- Hiking & Kayaking: In spring, summer, and fall, the best outdoor things to do in June Lake are hiking and kayaking, which we’ve covered in detail elsewhere in this guide.
- Fishing: In the summer, you can go fishing in June Lake, Gull Lake, Silver Lake, and Grant Lake for Lahontan cutthroat trout, rainbow trout, and brown trout.
- Swimming: June Lake is the best for swimming, whereas Grant Lake is the biggest lake that’s perfect for jet skiing and waterskiing. You can rent fishing bait and tackle from Ernie’s Tackle and Ski Shop and boats and other water sports equipment from Gull Lake Marina.
- Skiing & Snowboarding: In the winter, hit the slopes! June Mountain is home to excellent skiing and snowboarding with over 1500 acres worth of mountains to enjoy. If you’re not as athletically inclined (me), you can also go sledding and snow-shoeing or take a professional ski lesson. The resort offers all different types of gear and equipment to rent, even including snowmobiles!
- More Nearby Lakes: Virginia Lakes is a nearby spot in the Eastern Sierras made up of nearly a dozen alpine lakes located at nearly 10,000 feet of elevation. There are tons of hiking trails, trout fishing spots, camping, and cabins for rent at Virgina Lakes Resort, open from May to Columbus Day. You can adventure around here for a day or two if you don’t want to stay in the immediate June Lake area.
Also me: *literally frolicking in a field of fall foliage*
Frolic in Fall Foliage
We went to June Lake In October because it’s hands down one of the most amazing places to see fall foliage in California, and every September 1st I start fiending for some crisp mountain air and brightly colored leaves. Once the weather gets cooler and summer starts winding down in late August, the leaves in the Eastern Sierras start changing to yellow and bright orange.
Colorful foliage views are pretty much guaranteed during mid-September, and reach their peak around mid-October. Once you start getting into November, you’re risking snowfall. Ahem: this is where I’ll be making my regularly scheduled reference to The Donner Party. I made my poor road trip buddies listen to the Last Podcast on the Left episode about the Donner Party on our drive back, and it was super intense – highly recommend.)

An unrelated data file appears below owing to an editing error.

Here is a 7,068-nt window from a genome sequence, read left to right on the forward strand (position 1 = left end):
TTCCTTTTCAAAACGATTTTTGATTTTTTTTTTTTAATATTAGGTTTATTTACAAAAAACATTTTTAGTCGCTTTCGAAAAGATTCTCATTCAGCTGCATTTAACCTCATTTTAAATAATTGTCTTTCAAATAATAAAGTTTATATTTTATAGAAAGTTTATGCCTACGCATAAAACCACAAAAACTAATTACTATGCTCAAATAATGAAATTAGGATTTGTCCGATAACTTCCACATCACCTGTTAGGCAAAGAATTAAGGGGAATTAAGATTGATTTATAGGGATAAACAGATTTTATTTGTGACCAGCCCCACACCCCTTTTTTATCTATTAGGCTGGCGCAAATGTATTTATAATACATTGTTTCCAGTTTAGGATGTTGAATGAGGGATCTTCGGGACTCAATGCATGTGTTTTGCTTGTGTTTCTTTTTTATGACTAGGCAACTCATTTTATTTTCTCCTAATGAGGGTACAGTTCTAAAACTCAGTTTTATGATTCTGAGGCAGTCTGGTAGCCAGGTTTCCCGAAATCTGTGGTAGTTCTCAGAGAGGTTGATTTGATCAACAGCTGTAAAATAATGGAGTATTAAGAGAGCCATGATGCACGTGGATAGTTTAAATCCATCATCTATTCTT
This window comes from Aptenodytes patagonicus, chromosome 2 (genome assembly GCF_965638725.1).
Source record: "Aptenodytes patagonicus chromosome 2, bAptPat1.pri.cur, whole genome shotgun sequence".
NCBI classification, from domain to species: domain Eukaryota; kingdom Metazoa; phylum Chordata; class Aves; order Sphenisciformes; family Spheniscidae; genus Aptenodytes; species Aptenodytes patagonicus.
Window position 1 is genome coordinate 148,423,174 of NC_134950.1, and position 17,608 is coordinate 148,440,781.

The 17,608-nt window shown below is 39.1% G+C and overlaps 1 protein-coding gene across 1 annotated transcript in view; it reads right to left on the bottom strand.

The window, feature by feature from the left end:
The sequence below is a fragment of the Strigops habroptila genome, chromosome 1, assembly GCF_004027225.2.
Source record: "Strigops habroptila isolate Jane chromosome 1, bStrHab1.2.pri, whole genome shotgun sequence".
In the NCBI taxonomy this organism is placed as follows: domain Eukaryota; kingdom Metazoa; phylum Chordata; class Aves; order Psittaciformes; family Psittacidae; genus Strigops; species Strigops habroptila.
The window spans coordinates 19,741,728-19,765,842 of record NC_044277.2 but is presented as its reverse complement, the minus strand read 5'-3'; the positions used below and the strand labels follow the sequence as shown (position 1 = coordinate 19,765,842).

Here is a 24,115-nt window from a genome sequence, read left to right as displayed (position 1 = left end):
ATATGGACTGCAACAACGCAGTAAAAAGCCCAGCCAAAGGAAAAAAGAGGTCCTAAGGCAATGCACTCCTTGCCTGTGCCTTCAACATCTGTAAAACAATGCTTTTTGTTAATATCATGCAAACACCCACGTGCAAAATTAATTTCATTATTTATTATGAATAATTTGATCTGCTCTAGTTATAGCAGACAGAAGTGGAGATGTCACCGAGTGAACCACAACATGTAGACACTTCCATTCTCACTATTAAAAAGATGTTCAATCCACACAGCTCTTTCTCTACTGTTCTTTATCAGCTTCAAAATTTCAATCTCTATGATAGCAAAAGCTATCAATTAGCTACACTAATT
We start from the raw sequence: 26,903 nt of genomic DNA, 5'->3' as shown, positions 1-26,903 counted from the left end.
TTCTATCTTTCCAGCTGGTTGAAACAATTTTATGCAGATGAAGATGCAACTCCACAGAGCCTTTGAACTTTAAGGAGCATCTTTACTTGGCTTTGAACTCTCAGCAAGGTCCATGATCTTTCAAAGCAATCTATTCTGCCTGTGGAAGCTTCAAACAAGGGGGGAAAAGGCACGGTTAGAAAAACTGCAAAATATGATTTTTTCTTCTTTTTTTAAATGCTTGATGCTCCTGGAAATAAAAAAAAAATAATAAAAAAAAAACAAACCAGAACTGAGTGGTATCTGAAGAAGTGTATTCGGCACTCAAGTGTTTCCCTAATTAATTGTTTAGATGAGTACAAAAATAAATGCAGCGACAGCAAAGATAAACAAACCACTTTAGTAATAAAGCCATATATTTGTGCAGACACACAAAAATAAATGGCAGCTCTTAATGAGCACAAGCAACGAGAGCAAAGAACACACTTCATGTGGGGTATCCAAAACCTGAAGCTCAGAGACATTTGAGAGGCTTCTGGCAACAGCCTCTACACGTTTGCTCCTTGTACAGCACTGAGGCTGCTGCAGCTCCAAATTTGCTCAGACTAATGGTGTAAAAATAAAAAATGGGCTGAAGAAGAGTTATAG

You HAVE to spend time at each of the four lakes on June Lake Loop to soak in the changing colors reflecting off the water! Other picture-perfect views can be found at Sawtooth Mountain Range, McGee Creek, and Lundy Canyon, all of which are only a short drive away from the heart of June Lake.
Take Jaw-Dropping Photos
Just from checking out the #junelake hashtag on Instagram, you can see that this place is FULL of gorgeous places to take photos. With mountains and trees towering over the clear blue lake water, you’re bound to hit some photo-worthy pit stops along your trek around the June Lake Loop.
In almost every season, keep an eye out for the wildflowers alongside the hiking trails. You’ll literally want to stop and smell the flowers… and take pictures of them too. (See also: aspens. I think I hugged like 18 aspens.)
- The first breathtaking photo you need to take is right when you enter June Lake, off Highway 395, with the road snaking upwards into the mountains. It is That Shot. Please just be careful of oncoming cars!
- We found a similarly stunning spot on Highway 158, in front of the sign for the June Lake Loop.
- Hike up 20 minutes to score an awesome June Lake town shot of the entrance and aspens across from the fire station and the trailhead to Yost Trail.